"Hi Bryce!"

"Hi Mom!  Happy Mother's Day!  I'm sorry for not calling earlier, you wouldn't believe the week I just had..."

I spent a moment explaining a bit of what had happened, and the crisis I found myself involved in.

"... but everything has worked out!" I finished.

"That does sound like a long week..." she said in a hurried breath.

I brought up I got her a gift for Mother's Day (a hydrangea) but it was a few days behind, and to expect it soon.

"Bryce, you shouldn't have done that," she said in a surprisingly terse tone.

"Since I can't be there right now it'll serve as my presence and radiate love until I can be there."

"Aww..." She went noticeably quiet.

"Yeah, I need to go in a minute to get to my gate, but I just wanted to say hello, and I love you and I miss you.  I'll talk to you later about everything this week."

"I'll let you go... but... I...  we'll talk later.  I love you."

I paused at her pause, something seemed off.  The cryptic code tugged at me, but I had a plane to catch.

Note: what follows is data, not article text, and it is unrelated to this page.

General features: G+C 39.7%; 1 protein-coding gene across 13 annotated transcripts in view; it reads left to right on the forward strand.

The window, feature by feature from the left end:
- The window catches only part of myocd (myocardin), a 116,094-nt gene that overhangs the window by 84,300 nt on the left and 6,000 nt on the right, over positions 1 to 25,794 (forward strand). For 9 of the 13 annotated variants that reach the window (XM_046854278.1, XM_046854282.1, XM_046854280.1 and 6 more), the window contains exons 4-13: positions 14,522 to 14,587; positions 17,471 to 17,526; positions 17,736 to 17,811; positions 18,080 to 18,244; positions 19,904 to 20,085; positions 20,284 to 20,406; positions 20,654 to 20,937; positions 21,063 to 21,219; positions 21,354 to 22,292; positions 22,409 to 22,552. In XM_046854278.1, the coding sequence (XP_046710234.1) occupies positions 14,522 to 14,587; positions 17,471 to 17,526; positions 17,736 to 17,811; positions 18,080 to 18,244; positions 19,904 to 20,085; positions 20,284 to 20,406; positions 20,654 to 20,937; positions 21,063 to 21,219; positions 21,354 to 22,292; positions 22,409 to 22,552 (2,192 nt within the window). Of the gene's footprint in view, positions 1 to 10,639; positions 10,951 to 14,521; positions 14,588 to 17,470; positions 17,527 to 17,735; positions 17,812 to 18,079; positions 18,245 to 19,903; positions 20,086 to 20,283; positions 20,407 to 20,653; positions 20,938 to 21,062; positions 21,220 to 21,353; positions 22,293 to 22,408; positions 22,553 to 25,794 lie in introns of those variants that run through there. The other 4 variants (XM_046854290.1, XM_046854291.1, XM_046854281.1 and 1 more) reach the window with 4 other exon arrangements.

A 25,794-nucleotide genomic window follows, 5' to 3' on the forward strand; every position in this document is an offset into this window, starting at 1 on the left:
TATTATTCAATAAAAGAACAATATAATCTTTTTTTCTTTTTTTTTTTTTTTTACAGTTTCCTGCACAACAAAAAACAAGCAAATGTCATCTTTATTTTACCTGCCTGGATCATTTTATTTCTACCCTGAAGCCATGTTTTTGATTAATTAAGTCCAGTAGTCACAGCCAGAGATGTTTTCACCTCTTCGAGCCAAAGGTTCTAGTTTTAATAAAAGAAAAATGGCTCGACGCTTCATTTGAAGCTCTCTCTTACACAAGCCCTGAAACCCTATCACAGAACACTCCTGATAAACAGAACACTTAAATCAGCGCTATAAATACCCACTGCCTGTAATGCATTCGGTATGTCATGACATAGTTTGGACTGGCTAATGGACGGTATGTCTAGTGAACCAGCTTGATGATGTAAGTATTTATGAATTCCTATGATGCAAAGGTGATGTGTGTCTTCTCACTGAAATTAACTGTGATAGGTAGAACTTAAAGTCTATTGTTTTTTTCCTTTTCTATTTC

(* Our family has a habit of saying very long goodbyes, and to resolve this issue at one point we created a numbered system for this and other certain situations.  27 happened to be code for the all-encompassing "I love you, take care of yourself, I'll be thinking of you, etc." good-bye). 

The conversation lasted 5 minutes and 54 seconds.  I resolved to call her the next day and put a date on the calendar as soon as possible to visit her.


My flight arrived back in Denver late Sunday night.  I was completely exhausted, still reeling from the difficult week.  My wonderful girlfriend, Katie, swept me up in a bucket and dumped me on the bed where I feel fast asleep in a balled heap with her at my side.

Out of the dark lull of sleep, I awoke to the distant ringing of my phone I had left downstairs.

Who could be calling so early?  Should I be worried about mom?  It's probably one of those east coast telemarketers again...  I drifted back to sleep for a few minutes.

The phone rang again.

I knew something was wrong.  My eyes shot open and I ran downstairs to see I just missed a second call from my mom's neighbor.  My heart sank as I immediately called her back, I feared the worst.